Mayor Rob Ford says he will ask the prime minister to look at using “immigration laws” to banish convicted gang members from Toronto.
Ford first made the unusual banishment proposal in a CP24 interview on Wednesday afternoon. In that interview, he did not make it clear whether he was seeking legislative reform or merely asking convicts to voluntarily leave town.
In a second interview on Wednesday evening, he indicated that he wants changes in federal law. Asked by AM640’s Arlene Bynon how convicts could be kept from living here, he said: “I don’t know, and that’s what I’m going to sit down with the prime minister and find out, how our immigration laws work.”
The police have not publicly said that the shooting Monday in Scarborough was perpetrated by immigrants. Ford did not elaborate on the connection he sees between gang violence and immigration, and he did not explain how he believes immigration laws might factor into his proposal.
Ford appeared in Scarborough on Thursday to meet with residents whose basements were flooded this weekend. He ignored a reporter who twice asked him to clarify whether he wants gang members deported or sent to other Canadian municipalities.
Prime Minister Stephen Harper’s Conservative government proposed legislation aimed at “foreign criminals” in June. The “Faster Removal of Foreign Criminals Act” would prevent non-citizen permanent residents who have served jail sentences of six months or more from appealing deportation orders. At present, they can appeal if they have served sentences of less than two years.
The suggestion of exiling Toronto gang members to other municipalities is nearly certain to be a non-starter.
“We don’t generally restrict people’s physical liberty once they’ve served their sentence. And restrictions on their freedom of movement have to be closely tailored to the objective of the law,” said Bruce Ryder, a constitutional law expert who teaches at York University’s Osgoode Hall Law School.
Ryder twice broke into laughter when discussing Ford’s proposal. He said its objective is hard to ascertain — and that the proposal raises a “whole series of cascading questions” about who would be banished, for how long, for what offences, what cities they would be prohibited from, and what would be accomplished by sending them elsewhere.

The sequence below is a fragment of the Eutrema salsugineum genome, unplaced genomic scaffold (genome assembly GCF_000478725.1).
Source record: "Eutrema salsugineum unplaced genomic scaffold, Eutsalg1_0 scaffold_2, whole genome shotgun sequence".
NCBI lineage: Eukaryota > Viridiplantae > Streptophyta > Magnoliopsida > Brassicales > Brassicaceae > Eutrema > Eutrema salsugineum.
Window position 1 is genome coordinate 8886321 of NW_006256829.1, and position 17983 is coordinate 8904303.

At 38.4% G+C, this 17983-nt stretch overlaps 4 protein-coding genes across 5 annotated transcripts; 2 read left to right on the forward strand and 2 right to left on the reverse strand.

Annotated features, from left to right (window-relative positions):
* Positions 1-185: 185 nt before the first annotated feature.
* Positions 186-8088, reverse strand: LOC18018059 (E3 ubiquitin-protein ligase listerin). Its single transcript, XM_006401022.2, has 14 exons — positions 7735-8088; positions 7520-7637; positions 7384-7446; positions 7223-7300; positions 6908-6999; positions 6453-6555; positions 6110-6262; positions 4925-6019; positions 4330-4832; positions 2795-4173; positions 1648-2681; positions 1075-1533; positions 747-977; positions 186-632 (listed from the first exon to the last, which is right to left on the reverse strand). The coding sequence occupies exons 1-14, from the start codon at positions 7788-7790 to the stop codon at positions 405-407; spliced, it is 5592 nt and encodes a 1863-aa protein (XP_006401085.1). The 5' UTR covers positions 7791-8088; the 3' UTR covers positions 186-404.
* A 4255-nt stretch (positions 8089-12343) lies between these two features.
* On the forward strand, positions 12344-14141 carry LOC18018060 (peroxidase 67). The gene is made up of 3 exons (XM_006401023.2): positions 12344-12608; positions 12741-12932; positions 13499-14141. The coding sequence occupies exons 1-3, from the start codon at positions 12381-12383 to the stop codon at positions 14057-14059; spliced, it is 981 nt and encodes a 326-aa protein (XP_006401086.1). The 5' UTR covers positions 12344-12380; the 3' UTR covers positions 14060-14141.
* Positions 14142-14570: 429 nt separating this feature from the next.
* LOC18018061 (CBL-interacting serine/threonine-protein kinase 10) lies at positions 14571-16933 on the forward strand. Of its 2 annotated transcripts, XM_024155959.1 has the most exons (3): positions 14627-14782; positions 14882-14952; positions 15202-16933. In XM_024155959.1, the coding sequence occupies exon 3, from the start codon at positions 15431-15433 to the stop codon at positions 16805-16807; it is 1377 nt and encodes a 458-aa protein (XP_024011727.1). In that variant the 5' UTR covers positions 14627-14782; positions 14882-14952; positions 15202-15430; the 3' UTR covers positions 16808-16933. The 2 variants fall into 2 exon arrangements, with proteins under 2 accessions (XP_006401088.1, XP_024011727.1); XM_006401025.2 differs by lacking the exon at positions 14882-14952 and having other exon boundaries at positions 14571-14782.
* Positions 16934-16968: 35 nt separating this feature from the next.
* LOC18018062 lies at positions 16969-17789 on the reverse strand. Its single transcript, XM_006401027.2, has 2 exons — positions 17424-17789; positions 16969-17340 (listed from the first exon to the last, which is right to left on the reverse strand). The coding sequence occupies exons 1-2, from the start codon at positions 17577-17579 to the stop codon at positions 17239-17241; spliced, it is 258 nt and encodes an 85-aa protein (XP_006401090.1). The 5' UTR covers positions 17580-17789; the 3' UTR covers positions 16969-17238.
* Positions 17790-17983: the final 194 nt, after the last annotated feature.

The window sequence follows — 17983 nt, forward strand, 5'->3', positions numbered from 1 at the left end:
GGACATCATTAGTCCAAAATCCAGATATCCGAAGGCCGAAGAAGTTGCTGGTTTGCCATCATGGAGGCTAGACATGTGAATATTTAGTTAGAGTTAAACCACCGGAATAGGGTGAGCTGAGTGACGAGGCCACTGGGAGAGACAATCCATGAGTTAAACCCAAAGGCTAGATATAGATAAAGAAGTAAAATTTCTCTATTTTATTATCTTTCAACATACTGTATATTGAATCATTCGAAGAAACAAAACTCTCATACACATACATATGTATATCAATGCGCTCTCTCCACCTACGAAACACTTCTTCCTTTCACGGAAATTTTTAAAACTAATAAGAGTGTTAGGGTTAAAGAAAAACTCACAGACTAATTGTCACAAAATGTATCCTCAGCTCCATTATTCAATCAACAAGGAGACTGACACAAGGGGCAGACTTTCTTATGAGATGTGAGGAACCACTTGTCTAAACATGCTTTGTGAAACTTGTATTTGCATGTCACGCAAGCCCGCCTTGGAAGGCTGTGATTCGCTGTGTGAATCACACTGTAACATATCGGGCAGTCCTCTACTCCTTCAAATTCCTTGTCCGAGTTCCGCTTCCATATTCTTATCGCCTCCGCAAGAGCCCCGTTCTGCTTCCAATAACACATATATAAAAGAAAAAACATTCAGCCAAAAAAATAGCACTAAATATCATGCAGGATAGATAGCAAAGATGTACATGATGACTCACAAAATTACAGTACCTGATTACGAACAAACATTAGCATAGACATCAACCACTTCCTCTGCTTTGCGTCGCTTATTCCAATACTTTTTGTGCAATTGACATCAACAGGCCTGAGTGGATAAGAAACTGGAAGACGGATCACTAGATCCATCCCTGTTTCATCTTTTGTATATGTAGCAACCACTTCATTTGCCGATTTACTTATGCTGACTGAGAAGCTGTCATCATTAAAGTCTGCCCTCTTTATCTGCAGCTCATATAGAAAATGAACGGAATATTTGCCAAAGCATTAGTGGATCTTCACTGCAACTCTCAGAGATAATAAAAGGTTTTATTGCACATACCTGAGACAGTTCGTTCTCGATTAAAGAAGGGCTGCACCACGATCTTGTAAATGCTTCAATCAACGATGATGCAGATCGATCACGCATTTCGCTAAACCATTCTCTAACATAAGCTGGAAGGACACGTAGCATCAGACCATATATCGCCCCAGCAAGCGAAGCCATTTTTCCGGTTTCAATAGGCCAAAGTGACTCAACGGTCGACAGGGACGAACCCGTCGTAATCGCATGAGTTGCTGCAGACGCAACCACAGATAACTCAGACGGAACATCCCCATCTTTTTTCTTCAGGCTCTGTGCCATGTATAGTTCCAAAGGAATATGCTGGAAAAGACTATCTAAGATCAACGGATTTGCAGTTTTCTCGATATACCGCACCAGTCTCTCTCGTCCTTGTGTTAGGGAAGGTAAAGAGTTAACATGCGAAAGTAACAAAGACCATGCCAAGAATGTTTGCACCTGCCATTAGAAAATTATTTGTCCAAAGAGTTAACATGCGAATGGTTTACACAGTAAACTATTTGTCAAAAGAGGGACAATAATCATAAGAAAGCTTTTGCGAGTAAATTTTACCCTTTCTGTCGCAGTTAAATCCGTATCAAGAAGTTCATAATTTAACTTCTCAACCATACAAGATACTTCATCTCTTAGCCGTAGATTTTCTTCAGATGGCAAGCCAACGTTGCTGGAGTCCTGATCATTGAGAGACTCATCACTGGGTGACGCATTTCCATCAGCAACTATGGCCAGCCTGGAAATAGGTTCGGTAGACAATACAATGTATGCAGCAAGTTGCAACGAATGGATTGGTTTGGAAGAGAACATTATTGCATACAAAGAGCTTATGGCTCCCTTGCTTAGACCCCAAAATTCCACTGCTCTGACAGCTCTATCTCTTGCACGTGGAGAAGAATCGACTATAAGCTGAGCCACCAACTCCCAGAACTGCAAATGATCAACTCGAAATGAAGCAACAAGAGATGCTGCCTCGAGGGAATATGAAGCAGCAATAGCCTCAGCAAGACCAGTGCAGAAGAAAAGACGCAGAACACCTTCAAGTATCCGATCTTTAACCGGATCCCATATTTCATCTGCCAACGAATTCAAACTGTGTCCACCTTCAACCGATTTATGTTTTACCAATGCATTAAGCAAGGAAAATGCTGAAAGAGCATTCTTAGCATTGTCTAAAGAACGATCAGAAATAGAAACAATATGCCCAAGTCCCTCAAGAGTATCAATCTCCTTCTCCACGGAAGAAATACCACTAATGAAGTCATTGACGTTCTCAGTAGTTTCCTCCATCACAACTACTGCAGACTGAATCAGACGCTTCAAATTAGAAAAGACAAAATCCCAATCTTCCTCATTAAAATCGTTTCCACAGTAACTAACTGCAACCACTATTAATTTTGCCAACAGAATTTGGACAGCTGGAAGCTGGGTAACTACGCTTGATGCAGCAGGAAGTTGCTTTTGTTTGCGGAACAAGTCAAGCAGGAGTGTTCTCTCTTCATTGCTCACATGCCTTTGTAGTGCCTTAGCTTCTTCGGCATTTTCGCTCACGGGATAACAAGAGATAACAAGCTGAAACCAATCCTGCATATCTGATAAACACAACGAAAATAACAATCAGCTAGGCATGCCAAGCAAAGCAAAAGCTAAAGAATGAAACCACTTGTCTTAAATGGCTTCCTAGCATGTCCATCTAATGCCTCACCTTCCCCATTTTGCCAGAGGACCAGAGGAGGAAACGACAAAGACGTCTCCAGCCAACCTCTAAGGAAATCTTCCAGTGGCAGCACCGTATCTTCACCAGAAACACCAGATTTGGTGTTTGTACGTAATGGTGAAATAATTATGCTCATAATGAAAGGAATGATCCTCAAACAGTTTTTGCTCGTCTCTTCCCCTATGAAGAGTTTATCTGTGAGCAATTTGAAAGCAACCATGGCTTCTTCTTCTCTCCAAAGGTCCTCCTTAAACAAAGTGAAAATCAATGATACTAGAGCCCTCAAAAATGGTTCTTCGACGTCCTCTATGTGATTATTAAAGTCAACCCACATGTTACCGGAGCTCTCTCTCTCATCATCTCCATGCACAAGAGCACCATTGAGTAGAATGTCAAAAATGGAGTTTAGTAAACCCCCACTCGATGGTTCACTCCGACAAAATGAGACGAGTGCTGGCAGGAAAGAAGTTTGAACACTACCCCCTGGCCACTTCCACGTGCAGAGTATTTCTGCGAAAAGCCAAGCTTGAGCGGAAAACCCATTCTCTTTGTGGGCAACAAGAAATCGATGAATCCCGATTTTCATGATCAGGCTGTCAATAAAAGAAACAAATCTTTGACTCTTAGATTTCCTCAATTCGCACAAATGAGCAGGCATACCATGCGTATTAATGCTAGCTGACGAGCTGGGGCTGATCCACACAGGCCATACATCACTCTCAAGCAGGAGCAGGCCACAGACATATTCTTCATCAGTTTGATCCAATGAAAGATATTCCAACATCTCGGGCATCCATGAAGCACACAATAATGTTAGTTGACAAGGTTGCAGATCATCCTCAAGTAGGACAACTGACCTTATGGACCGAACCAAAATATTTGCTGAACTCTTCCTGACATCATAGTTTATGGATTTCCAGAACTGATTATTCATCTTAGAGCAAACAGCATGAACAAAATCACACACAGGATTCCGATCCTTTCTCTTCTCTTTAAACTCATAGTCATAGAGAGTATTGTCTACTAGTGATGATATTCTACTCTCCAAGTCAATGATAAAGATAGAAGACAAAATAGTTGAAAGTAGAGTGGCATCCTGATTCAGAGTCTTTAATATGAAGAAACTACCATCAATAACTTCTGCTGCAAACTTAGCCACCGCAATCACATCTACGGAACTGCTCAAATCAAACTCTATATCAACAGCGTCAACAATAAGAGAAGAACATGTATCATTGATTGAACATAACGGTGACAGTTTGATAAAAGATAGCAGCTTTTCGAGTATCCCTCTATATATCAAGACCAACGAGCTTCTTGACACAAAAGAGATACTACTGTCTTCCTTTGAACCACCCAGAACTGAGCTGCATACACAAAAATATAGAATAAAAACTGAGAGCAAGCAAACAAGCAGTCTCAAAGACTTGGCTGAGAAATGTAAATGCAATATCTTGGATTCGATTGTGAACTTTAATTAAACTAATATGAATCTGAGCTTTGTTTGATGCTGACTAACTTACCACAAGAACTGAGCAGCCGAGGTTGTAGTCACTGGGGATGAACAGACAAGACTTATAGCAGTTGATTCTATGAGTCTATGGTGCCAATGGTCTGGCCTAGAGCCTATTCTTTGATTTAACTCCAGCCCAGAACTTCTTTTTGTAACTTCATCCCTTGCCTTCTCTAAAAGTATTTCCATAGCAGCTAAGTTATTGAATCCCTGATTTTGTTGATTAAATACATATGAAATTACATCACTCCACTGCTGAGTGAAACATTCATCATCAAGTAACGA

“If there is a significant risk, aren’t we just shifting it to other places? Will gangs just decide to no longer engage in criminal activity if they can’t be in certain places, or will they just shift to smaller centres? I mean, is this a kind of urban NIMBYism on a grand scale?”
Ford was the lone member of council to vote against $16 million in community grants last week. He told Bynon that such social spending is not effective as a solution to youth violence.
“It’s a proven fact that when we had the most murders in the city, it was the same time that we had the most grants. I think we handed out over $50 million that year in grants. Throwing money at the problem, and having these, I call ‘hug-a-thug programs,’ they just do not work,” he said.
Ford’s stated “fact” is incorrect. Homicides peaked in 2007, with 86. The Community Partnership and Investment Program, which handles grants, had a budget of about $42 million that year. CPIP’s budget rose in future years as homicides dropped steadily; it gave out a high of $47 million in grants in 2011, when the city recorded 48 homicides, the fewest since amalgamation.